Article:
Population ecology of the southern cassowary Casuarius casuarius johnsonii, Mission Beach north Queensland
Moore, L.A. (2007) Population ecology of the southern cassowary Casuarius casuarius johnsonii, Mission Beach north Queensland. Journal of Ornithology, 148 (3). pp. 357-366.
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Little is known of the ecology and population dynamics of the world’s largest avian frugivore. This study investigated the population of endangered southern cassowary at Mission Beach, northeast Australia, and examined the problems associated with determining population size and density of this keystone species. Using the results of an intensive field survey aimed at estimating absolute numbers of individual cassowaries, the appropriate sampling methodology for rare and elusive species was explored. Approximately 102 km2 of rainforest was surveyed using 346 km of search transects. Of a total of 110 cassowaries, there were 49 adults (28 male, 19 female, 2 unknown), 28 subadults, 31 chicks, and 2 independent birds of unknown status. This is approximately 35% of the adult population previously estimated for the Mission Beach area. Overall adult cassowary density was 0.48 adults/km2; the density of independent birds, i.e. adults and subadults, was 0.78 birds/km2. Mean indicative home range (IHR) for adult females and males was 2.13 and 2.06 km2, respectively. Mean IHR of subadults was smaller at 0.95 km2. It was concluded that the previous practice of surveying small areas at Mission Beach (<4 km2) has led to consistent overestimation of cassowary population density, up to six times its real number. It is shown that a sample plot between 5 and 15 km2 is necessary to approximate true cassowary density. These findings have significant application to the conservation of cassowaries in New Guinea and in the Wet Tropics World Heritage Area of Australia.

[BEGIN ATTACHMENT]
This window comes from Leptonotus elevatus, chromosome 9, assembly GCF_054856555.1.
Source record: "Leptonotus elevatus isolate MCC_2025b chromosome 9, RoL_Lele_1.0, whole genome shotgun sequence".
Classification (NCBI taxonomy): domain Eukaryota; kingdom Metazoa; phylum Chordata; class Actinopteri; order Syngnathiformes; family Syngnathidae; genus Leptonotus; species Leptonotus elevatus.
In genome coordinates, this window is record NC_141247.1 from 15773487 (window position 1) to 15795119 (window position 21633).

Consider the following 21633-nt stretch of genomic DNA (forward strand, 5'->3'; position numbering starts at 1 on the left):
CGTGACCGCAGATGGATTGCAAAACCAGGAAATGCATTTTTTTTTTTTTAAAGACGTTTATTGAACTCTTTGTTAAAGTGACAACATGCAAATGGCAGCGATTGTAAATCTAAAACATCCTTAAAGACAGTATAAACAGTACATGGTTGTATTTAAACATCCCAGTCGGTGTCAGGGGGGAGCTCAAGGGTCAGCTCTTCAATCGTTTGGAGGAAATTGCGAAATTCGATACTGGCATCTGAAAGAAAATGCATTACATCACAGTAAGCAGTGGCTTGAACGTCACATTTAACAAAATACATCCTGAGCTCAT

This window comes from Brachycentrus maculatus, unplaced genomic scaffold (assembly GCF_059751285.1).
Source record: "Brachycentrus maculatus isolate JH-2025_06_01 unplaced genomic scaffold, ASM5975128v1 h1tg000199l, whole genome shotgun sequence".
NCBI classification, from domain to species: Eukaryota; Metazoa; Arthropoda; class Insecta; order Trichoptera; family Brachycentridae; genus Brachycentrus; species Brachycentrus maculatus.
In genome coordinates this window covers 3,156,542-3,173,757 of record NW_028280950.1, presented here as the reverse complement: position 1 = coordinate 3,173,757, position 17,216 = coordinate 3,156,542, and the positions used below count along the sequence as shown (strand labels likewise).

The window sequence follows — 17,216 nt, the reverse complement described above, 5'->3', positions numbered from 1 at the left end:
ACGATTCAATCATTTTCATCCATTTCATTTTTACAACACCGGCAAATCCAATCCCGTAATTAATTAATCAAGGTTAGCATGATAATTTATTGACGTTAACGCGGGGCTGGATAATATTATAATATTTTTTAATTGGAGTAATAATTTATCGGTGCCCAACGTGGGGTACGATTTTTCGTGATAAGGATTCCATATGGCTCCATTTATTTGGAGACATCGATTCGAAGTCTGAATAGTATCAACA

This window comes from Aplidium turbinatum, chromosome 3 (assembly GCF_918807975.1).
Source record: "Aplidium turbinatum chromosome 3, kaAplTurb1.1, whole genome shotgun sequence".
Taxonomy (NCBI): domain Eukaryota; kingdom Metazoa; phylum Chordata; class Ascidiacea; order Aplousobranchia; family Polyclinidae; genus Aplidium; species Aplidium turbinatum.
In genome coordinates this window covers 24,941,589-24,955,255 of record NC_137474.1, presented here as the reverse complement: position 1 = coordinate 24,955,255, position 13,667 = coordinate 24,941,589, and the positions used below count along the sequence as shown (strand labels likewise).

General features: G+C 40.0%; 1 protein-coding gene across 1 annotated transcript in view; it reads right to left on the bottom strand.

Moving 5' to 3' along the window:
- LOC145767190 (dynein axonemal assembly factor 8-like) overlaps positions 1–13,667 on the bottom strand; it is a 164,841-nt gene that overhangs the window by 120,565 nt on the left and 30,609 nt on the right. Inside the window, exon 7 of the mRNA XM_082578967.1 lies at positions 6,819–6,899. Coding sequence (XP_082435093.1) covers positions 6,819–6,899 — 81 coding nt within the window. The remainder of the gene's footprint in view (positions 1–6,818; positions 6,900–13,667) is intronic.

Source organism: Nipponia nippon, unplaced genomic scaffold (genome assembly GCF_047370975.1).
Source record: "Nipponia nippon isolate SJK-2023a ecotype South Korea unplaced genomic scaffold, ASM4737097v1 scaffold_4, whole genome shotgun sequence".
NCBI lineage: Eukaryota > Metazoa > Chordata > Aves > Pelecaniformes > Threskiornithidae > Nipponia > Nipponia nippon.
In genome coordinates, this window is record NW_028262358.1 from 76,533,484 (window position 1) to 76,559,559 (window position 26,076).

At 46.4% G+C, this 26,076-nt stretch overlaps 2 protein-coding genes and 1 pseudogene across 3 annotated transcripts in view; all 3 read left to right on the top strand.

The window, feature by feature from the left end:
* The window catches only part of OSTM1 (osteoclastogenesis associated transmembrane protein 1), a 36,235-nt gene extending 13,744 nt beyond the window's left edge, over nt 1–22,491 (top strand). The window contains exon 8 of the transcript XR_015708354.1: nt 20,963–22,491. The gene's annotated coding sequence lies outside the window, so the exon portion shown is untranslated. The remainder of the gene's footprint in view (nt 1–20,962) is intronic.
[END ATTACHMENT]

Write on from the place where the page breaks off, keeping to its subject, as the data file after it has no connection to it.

|Item Type:||Article (Refereed Research - C1)|
|Keywords:||endangered; keystone; population size; density; home range; sample area|
|FoR Codes:||06 BIOLOGICAL SCIENCES > 0602 Ecology > 060208 Terrestrial Ecology @ 100%|
|SEO Codes:||97 EXPANDING KNOWLEDGE > 970106 Expanding Knowledge in the Biological Sciences @ 100%|
|Deposited On:||11 Jun 2009 09:56|
|Last Modified:||07 May 2013 00:25|
Last 12 Months: 261
|Citation Counts with External Providers:||Web of Science: 9|
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